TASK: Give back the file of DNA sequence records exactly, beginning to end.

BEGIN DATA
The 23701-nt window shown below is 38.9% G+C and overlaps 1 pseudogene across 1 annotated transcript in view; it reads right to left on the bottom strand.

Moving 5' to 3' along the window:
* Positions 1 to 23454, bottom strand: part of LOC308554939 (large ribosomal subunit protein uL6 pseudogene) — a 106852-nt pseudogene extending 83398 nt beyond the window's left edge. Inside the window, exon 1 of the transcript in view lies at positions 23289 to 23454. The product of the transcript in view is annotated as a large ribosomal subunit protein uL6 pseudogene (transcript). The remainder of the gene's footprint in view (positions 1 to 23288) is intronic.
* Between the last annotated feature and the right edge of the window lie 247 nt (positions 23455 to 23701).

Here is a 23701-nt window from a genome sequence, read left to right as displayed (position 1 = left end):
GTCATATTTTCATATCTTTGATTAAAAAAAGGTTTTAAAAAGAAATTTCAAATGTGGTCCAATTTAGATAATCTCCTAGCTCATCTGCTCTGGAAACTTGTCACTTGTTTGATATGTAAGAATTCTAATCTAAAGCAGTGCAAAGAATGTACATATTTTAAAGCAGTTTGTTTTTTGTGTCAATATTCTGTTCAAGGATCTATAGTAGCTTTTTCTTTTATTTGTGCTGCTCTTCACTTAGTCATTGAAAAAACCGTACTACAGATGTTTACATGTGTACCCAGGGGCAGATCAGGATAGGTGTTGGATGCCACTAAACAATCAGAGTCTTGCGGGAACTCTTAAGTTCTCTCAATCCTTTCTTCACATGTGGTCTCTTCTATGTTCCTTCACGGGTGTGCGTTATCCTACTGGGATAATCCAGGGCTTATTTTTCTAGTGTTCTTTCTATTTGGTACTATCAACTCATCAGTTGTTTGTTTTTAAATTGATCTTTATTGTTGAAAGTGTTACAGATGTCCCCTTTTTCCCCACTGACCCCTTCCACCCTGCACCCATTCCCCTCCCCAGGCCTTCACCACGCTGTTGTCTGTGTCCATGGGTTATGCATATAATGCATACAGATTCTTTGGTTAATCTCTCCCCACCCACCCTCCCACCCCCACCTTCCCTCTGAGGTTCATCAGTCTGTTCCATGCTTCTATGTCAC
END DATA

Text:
The 23701-nt window shown below is 38.9% G+C and overlaps 1 pseudogene across 1 annotated transcript in view; it reads right to left on the bottom strand.

Moving 5' to 3' along the window:
* Positions 1 to 23454, bottom strand: part of LOC308554939 (large ribosomal subunit protein uL6 pseudogene) — a 106852-nt pseudogene extending 83398 nt beyond the window's left edge. Inside the window, exon 1 of the transcript in view lies at positions 23289 to 23454. The product of the transcript in view is annotated as a large ribosomal subunit protein uL6 pseudogene (transcript). The remainder of the gene's footprint in view (positions 1 to 23288) is intronic.
* Between the last annotated feature and the right edge of the window lie 247 nt (positions 23455 to 23701).

Here is a 23701-nt window from a genome sequence, read left to right as displayed (position 1 = left end):
GTCATATTTTCATATCTTTGATTAAAAAAAGGTTTTAAAAAGAAATTTCAAATGTGGTCCAATTTAGATAATCTCCTAGCTCATCTGCTCTGGAAACTTGTCACTTGTTTGATATGTAAGAATTCTAATCTAAAGCAGTGCAAAGAATGTACATATTTTAAAGCAGTTTGTTTTTTGTGTCAATATTCTGTTCAAGGATCTATAGTAGCTTTTTCTTTTATTTGTGCTGCTCTTCACTTAGTCATTGAAAAAACCGTACTACAGATGTTTACATGTGTACCCAGGGGCAGATCAGGATAGGTGTTGGATGCCACTAAACAATCAGAGTCTTGCGGGAACTCTTAAGTTCTCTCAATCCTTTCTTCACATGTGGTCTCTTCTATGTTCCTTCACGGGTGTGCGTTATCCTACTGGGATAATCCAGGGCTTATTTTTCTAGTGTTCTTTCTATTTGGTACTATCAACTCATCAGTTGTTTGTTTTTAAATTGATCTTTATTGTTGAAAGTGTTACAGATGTCCCCTTTTTCCCCACTGACCCCTTCCACCCTGCACCCATTCCCCTCCCCAGGCCTTCACCACGCTGTTGTCTGTGTCCATGGGTTATGCATATAATGCATACAGATTCTTTGGTTAATCTCTCCCCACCCACCCTCCCACCCCCACCTTCCCTCTGAGGTTCATCAGTCTGTTCCATGCTTCTATGTCAC